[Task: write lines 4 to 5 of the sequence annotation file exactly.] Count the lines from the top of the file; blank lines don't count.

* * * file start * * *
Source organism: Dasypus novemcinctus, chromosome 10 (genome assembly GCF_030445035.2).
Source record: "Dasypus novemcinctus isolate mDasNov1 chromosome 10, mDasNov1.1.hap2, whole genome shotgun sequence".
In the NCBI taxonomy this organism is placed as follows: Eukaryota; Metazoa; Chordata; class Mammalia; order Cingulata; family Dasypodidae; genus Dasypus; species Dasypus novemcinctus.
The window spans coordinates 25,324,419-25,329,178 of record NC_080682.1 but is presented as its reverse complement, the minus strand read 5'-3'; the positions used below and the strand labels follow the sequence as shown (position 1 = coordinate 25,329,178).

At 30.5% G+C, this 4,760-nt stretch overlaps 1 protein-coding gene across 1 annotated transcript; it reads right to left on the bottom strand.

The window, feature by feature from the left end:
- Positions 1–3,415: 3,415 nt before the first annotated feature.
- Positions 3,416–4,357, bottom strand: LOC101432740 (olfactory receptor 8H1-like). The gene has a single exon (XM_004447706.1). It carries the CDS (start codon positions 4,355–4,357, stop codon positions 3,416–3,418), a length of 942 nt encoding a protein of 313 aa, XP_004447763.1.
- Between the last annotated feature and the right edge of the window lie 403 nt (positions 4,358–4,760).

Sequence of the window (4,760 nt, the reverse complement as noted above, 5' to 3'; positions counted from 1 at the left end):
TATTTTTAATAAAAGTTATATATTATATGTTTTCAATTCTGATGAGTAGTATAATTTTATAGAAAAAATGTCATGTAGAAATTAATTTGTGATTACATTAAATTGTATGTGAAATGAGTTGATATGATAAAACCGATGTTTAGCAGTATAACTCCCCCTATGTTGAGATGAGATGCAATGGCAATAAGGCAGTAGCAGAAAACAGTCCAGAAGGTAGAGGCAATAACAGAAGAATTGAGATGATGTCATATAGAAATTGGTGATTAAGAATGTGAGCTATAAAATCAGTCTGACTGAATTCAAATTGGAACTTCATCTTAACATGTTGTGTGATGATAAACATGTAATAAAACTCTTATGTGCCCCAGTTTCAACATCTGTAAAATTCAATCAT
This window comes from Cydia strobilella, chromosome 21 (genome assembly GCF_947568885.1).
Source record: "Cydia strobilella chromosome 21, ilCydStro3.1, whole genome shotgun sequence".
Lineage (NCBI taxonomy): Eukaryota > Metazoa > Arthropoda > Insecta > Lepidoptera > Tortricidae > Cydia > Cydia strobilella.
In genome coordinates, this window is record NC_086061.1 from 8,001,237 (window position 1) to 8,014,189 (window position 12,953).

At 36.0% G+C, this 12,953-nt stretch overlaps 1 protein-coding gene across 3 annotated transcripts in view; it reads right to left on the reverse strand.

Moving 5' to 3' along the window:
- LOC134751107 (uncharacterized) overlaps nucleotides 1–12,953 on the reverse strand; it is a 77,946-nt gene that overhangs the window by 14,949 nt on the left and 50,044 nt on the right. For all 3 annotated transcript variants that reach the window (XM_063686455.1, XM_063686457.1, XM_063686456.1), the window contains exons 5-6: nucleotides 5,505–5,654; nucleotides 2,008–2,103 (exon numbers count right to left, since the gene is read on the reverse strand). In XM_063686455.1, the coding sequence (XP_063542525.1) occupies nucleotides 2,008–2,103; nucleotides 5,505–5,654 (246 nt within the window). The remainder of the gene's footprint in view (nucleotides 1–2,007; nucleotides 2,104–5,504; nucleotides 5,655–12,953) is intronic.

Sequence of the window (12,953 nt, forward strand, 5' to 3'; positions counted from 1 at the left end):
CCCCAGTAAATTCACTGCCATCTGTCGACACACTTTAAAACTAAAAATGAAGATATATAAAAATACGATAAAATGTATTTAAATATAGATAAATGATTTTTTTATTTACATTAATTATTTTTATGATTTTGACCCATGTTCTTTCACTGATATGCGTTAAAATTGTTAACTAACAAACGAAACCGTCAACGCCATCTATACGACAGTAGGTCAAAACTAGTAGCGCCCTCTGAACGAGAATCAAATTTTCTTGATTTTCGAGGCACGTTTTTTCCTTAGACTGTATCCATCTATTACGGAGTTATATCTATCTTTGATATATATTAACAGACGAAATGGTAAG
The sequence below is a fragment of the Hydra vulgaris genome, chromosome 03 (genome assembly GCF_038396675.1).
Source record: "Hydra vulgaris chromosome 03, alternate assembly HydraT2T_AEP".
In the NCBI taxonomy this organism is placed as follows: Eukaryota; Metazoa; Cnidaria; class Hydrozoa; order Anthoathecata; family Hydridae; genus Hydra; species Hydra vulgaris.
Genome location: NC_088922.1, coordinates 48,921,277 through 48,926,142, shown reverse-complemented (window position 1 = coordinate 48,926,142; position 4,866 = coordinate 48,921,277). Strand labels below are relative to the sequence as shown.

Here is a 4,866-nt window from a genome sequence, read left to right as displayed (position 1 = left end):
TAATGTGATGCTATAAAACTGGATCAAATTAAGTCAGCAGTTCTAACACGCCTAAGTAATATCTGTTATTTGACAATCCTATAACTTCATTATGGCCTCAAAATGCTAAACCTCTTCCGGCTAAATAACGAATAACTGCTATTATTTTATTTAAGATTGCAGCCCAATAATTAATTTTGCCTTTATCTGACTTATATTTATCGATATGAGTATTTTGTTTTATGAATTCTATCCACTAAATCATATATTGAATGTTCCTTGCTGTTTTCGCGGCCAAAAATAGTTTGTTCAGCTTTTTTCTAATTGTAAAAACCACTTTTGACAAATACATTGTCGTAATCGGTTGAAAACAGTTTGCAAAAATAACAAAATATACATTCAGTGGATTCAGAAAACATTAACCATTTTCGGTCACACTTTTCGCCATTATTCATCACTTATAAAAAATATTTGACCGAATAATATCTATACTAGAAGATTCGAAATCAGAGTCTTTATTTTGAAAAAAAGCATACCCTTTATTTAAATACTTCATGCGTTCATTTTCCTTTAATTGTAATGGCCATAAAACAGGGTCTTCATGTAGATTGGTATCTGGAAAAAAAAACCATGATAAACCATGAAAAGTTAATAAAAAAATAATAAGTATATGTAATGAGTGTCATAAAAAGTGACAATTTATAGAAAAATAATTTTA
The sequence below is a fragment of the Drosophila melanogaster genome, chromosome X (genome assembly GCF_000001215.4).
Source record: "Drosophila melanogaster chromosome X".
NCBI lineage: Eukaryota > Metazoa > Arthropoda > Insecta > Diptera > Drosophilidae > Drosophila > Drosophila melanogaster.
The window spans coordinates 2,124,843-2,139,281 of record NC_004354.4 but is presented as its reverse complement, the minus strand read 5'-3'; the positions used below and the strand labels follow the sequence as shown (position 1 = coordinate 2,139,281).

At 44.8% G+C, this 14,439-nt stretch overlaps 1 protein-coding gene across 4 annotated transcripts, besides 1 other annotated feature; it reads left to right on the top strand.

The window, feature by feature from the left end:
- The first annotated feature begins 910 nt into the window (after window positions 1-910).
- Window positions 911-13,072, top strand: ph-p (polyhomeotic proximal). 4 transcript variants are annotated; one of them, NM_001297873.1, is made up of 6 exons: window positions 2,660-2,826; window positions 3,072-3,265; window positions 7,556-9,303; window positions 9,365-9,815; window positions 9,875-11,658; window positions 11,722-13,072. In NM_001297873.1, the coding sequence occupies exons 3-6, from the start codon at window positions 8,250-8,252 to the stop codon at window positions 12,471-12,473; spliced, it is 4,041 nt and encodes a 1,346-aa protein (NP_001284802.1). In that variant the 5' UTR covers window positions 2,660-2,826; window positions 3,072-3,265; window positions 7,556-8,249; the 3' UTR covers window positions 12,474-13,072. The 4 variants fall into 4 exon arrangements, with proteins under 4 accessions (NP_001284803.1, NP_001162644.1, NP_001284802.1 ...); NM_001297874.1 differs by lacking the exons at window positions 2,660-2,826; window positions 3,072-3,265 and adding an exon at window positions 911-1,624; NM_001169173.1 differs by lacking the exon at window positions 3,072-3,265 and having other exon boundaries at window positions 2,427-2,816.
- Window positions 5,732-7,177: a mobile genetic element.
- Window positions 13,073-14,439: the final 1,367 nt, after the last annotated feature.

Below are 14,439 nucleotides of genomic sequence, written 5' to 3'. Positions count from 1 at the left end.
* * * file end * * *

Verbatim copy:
The window spans coordinates 25,324,419-25,329,178 of record NC_080682.1 but is presented as its reverse complement, the minus strand read 5'-3'; the positions used below and the strand labels follow the sequence as shown (position 1 = coordinate 25,329,178).

At 30.5% G+C, this 4,760-nt stretch overlaps 1 protein-coding gene across 1 annotated transcript; it reads right to left on the bottom strand.